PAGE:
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Jordan Peterson, Maps of Meaning

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  • Jordan Peterson, Maps of Meaning

    JPB is all the rage these days. That being said, like a lot f others, I'm looking back at his earlier work. Is Maps of Meaning worth the price? Amazon wants $53 USD for it. Was that the original price or is it price inflation due to all of the hype.

    Has anyone read it already?
    I used to think collapse was inevitable. Now I realize it is necessary.

    It was only a matter of time before the bicycles realized that they in fact did not need the fish.

  • #2
    jesus 53 $ is huge. guess prices went up. it was 12 $ like 8 months ago when i checked..should have bought it ;[
    Originally posted by MatrixTransform
    where were you before you put yourself last?
    Originally posted by TheNarrator
    Everywhere I travel, tiny life. Single-serving sugar, single-serving cream, single pat of butter. The microwave Cordon Bleu hobby kit. Shampoo-conditioner combos, sample-packaged mouthwash, tiny bars of soap. The people I meet on each flight? They're single-serving friends.

    Comment


    • #3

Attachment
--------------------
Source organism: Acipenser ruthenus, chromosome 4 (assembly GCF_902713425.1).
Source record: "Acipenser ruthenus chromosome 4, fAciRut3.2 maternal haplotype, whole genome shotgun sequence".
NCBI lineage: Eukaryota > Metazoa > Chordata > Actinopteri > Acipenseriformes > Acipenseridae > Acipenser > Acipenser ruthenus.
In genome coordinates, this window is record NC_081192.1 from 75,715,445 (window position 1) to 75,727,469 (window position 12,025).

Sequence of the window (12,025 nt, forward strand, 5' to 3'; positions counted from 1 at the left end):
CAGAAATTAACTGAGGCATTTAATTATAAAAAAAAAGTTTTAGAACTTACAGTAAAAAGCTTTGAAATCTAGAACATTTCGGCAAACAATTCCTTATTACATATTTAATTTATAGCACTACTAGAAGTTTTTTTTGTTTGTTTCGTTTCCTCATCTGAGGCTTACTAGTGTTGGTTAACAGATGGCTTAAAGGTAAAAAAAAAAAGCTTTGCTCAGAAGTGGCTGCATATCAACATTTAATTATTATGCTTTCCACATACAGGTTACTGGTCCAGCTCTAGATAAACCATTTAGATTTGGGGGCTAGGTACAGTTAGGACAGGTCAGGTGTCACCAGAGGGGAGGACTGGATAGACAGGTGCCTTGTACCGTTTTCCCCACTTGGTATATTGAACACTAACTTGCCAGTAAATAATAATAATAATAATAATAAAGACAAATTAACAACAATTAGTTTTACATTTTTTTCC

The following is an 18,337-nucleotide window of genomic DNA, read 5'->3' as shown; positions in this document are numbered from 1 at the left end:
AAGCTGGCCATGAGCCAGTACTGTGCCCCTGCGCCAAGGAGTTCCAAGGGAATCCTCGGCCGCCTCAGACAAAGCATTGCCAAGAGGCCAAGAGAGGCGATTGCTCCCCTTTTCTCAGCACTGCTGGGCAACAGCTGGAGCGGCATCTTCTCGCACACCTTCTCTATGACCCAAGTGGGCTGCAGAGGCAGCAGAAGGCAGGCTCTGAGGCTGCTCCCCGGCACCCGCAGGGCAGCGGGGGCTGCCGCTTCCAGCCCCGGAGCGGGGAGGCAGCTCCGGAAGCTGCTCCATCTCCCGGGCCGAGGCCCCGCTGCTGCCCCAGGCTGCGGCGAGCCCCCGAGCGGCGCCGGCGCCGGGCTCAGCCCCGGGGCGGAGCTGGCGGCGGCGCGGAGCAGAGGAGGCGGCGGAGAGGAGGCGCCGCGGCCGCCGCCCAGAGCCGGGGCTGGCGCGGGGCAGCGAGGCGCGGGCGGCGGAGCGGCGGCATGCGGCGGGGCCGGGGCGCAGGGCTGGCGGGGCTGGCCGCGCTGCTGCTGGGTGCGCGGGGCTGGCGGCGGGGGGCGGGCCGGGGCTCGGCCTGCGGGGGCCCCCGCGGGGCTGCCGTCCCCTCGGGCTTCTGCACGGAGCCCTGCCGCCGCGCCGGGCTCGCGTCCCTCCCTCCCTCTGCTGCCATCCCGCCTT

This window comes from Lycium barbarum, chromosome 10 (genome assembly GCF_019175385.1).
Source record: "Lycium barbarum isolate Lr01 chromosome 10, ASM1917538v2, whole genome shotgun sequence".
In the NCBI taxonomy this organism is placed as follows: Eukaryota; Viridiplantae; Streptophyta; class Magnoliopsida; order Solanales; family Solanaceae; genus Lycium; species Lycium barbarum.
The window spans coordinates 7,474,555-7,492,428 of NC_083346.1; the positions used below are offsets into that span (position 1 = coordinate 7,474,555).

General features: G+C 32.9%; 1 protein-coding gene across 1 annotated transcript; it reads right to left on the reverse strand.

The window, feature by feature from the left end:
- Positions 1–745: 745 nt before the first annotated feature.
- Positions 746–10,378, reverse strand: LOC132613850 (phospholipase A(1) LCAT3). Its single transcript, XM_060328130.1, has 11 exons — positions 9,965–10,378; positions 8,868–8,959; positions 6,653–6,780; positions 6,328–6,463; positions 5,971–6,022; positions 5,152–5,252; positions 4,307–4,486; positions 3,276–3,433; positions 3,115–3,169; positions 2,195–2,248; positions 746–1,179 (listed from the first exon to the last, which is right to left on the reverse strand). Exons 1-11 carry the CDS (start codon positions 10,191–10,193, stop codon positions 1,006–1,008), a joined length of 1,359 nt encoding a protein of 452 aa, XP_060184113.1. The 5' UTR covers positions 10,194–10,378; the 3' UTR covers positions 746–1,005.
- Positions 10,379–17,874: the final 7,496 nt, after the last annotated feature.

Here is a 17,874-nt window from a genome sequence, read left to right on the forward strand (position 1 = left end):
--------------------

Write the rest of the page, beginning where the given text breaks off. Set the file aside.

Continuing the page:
Hi,

      before you spend the money, why not check out JBP's youtube lecture series on MoM?

      Anyway, MoM's been on my bookshelf for decades, and now it contains more penned-in notes than actual print.
      It is a good book; indeed a very good book.
      However, it is a book on a specialized subject, namely epistemology.

      JBP's thesis is very simple: the world is not (not only, not primarily ...) an arena for knowing, it is (also, just as much, if not more) an arena for doing.
      The need to do, to act, to perform, to achieve establishes some different demands and requirements wrt. what knowledge is: it requires "subjective" knowledge,
      as opposed to "objctive" knowledge, mere data. This subjective knowledge roughly corresponds to the "theory" we use to elevate any set of observations and data
      to actual information, something relevant, explanatory, prognostic.

      Accepting subjective knowledge leads to the paradox category of knowledge that is "untrue, but helpful".
      Like, an attitude that it's a good thing to die in battle helps you overcome fear and thus helps you to survive in battle.

      This is where you find worlds full of "meaning", as opposed to "truth". This is where you find ideologies and creeds of all kinds.
      And what JBP is saying is that we cannot escape living in a world of meaning, so make sure your meanings are good ones.
      We cannot escape living in a world of ideology, or conviction, so make sure yours is a good one.

      And just like we can structure objective knowledge, JBP goes on to describe categories for structuring subjective knowledge.
      He finds much of this in myth, and traces myth back to semi-freudian, or if not that, then for sure Jungian psychological archetypes.